Re-live the sound of the '70s with this classy combination of limiter and tape emulator.
Roger Mayer is probably best known herein the UK as the electronics engineer who made effects pedals for Jimmy Page, Jeff Beck and Jimi Hendrix back in the 1960s. But his move to the USA in 1969 to form his own recording-studio equipment company means that, in America, he is at least as well known for the limiters, equalisers and noise gates that found their way into major recording studios during the 1970s and 1980s. In 1989, having successfully reissued the Octavia (famously associated with Hendrix) and launched the Rocket series of guitar pedals, Mayer returned to England and has since specialised in developing and manufacturing an impressive range of guitar effects that now numbers over 20 models.
Alongside the guitar-oriented products, though, in recent years Mayer has returned his attention to studio electronics, after the interest in his 456 Stereo Analogue Tape Simulator — which itself was based on a circuit Mayer had developed and issued initially as a mono guitar pedal. The 456 tape-emulation circuitry then also found its way onto each channel of his two- and four-channel rackmount microphone preamplifiers, and these have now been joined by the Roger Mayer RM58 Classic Stereo Limiter, reviewed here. As the name implies, this is an update of his legendary RM58 from the early 1970s, and it incorporates Mayer's 456HD tape‑simulation circuit too.
The updated RM58 Classic Stereo Limiter is unusually handsome. Its stainless-steel chassis carries a brushed stainless-steel fascia, with control cut‑outs that are lined with a clear, resin-based material which has been used on Roger Mayer products for over 15 years and protects the controls' legends and scales. Whatever this material is, it seems to be extremely resistant to physical damage, and wax pencil markings leave no trace when wiped off!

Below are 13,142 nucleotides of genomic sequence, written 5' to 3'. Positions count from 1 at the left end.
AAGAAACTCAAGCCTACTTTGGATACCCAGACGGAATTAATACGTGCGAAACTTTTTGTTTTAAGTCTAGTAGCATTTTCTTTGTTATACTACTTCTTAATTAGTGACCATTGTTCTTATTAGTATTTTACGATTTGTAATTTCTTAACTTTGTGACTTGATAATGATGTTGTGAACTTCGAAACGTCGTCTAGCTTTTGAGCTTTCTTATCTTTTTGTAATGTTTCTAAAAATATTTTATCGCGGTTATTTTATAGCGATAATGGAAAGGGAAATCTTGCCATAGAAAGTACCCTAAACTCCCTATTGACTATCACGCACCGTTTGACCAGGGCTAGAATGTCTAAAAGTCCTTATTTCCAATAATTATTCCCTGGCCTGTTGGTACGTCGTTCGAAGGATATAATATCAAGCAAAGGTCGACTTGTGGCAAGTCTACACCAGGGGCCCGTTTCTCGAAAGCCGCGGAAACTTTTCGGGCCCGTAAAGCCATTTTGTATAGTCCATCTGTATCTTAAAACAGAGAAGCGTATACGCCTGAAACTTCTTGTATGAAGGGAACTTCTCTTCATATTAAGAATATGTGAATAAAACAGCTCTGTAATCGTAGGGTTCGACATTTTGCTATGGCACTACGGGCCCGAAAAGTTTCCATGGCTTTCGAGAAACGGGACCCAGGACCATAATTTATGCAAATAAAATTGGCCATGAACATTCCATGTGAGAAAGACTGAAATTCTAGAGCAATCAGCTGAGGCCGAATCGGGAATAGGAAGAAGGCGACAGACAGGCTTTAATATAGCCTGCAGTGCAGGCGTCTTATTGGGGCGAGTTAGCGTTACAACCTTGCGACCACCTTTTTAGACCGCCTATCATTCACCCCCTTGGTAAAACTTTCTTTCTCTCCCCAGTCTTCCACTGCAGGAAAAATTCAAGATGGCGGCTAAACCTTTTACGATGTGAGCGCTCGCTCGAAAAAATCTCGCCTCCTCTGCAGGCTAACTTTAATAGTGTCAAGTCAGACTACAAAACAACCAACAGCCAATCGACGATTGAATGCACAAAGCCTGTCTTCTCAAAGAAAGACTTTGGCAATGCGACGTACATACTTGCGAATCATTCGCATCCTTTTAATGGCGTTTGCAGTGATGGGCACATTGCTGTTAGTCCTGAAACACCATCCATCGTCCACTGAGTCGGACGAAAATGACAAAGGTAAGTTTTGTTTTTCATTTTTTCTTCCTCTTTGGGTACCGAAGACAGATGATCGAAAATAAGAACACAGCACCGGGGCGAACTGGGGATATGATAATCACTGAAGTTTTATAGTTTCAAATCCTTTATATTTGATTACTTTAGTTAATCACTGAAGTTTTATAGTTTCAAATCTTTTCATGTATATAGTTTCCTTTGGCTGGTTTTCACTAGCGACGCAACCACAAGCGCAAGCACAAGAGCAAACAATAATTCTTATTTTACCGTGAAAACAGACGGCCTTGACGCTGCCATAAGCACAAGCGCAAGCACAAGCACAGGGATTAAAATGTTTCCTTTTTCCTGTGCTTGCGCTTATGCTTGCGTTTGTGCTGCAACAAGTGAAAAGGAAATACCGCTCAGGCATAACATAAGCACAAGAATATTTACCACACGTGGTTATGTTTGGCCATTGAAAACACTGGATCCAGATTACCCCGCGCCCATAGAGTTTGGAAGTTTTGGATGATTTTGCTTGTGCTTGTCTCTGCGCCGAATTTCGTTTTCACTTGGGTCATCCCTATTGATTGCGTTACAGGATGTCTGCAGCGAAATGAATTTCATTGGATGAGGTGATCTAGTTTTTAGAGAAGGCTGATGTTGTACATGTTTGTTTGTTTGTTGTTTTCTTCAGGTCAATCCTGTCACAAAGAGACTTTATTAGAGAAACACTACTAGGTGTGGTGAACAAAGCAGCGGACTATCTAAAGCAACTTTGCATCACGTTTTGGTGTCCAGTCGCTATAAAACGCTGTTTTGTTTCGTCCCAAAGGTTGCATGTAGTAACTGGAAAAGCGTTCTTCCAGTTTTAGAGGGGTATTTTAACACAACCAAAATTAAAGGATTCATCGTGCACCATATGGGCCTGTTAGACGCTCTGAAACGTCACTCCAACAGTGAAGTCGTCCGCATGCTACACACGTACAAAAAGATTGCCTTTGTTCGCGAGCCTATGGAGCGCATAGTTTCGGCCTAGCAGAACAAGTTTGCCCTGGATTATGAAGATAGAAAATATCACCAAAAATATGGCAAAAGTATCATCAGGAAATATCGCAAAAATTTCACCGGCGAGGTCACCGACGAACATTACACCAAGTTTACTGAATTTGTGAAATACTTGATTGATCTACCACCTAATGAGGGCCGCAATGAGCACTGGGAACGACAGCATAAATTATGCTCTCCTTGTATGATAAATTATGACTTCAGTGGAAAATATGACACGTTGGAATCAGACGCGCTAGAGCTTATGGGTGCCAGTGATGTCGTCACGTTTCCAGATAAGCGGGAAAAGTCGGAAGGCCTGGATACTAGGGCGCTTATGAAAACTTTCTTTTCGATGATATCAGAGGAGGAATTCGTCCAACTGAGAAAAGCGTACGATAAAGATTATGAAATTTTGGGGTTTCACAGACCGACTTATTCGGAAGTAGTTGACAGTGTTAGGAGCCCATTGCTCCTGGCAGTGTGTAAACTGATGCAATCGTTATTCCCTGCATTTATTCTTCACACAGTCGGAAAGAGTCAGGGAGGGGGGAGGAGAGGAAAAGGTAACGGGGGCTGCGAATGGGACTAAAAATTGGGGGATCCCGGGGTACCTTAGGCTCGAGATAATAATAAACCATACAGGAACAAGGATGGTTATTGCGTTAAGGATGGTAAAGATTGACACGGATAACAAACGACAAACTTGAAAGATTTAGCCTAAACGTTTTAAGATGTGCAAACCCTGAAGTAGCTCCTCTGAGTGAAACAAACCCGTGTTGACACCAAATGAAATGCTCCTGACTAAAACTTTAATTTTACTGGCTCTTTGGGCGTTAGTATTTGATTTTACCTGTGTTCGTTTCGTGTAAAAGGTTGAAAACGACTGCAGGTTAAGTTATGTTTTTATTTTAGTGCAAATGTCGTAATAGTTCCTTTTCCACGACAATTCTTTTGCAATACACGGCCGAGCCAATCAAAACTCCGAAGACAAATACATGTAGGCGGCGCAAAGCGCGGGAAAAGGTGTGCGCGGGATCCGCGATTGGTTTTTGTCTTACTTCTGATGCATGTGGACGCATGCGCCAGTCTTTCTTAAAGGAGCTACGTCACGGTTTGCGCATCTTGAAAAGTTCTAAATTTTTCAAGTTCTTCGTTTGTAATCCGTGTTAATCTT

As with the original limiter, two large, mechanical VU meters dominate proceedings, and these have been given the ability to display input and output levels as well as gain reduction. Unusually, the output level displayed on these meters is not the RM58's actual output level, but instead the level hitting the unit's 456HD tape‑simulation processor — this mimics the gain staging in pre-digital days, when a console's VU meters would be used to judge how hard an analogue tape recorder was being driven. (Needless to say, we were pretty obsessive back then about keeping the tape machine and console meters and signal levels correctly lined up,...
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